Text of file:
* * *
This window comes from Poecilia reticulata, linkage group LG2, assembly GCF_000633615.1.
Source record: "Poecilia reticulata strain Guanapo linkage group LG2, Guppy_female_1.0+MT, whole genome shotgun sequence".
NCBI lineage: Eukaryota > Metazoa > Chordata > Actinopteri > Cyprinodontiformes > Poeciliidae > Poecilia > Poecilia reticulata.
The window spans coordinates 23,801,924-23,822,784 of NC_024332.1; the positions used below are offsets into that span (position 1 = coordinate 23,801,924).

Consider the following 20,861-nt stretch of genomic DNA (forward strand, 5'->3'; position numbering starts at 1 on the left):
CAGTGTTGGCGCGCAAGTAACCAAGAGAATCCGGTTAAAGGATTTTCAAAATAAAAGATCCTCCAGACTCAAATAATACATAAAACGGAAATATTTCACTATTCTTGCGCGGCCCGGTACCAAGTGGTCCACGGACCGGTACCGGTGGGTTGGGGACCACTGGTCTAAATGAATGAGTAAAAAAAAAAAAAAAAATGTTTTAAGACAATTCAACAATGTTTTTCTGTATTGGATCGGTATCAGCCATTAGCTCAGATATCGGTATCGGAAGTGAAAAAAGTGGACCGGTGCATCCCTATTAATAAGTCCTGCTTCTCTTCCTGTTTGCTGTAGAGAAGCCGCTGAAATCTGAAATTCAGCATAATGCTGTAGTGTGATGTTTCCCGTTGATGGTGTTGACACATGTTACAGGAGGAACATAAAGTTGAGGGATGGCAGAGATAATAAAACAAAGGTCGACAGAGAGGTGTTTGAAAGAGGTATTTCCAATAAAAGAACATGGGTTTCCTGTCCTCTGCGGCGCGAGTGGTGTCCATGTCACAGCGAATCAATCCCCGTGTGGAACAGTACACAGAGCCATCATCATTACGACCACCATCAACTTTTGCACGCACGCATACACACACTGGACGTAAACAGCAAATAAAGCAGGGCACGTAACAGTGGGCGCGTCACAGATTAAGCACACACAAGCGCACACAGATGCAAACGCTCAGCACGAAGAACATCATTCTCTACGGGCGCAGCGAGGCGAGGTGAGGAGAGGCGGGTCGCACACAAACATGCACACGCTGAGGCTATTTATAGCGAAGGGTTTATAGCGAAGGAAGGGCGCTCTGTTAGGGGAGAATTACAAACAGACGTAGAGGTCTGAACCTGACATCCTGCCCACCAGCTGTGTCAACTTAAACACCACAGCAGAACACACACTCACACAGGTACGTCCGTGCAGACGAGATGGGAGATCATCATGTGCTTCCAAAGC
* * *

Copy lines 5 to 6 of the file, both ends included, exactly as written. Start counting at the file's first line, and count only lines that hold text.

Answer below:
Consider the following 20,861-nt stretch of genomic DNA (forward strand, 5'->3'; position numbering starts at 1 on the left):
CAGTGTTGGCGCGCAAGTAACCAAGAGAATCCGGTTAAAGGATTTTCAAAATAAAAGATCCTCCAGACTCAAATAATACATAAAACGGAAATATTTCACTATTCTTGCGCGGCCCGGTACCAAGTGGTCCACGGACCGGTACCGGTGGGTTGGGGACCACTGGTCTAAATGAATGAGTAAAAAAAAAAAAAAAAATGTTTTAAGACAATTCAACAATGTTTTTCTGTATTGGATCGGTATCAGCCATTAGCTCAGATATCGGTATCGGAAGTGAAAAAAGTGGACCGGTGCATCCCTATTAATAAGTCCTGCTTCTCTTCCTGTTTGCTGTAGAGAAGCCGCTGAAATCTGAAATTCAGCATAATGCTGTAGTGTGATGTTTCCCGTTGATGGTGTTGACACATGTTACAGGAGGAACATAAAGTTGAGGGATGGCAGAGATAATAAAACAAAGGTCGACAGAGAGGTGTTTGAAAGAGGTATTTCCAATAAAAGAACATGGGTTTCCTGTCCTCTGCGGCGCGAGTGGTGTCCATGTCACAGCGAATCAATCCCCGTGTGGAACAGTACACAGAGCCATCATCATTACGACCACCATCAACTTTTGCACGCACGCATACACACACTGGACGTAAACAGCAAATAAAGCAGGGCACGTAACAGTGGGCGCGTCACAGATTAAGCACACACAAGCGCACACAGATGCAAACGCTCAGCACGAAGAACATCATTCTCTACGGGCGCAGCGAGGCGAGGTGAGGAGAGGCGGGTCGCACACAAACATGCACACGCTGAGGCTATTTATAGCGAAGGGTTTATAGCGAAGGAAGGGCGCTCTGTTAGGGGAGAATTACAAACAGACGTAGAGGTCTGAACCTGACATCCTGCCCACCAGCTGTGTCAACTTAAACACCACAGCAGAACACACACTCACACAGGTACGTCCGTGCAGACGAGATGGGAGATCATCATGTGCTTCCAAAGC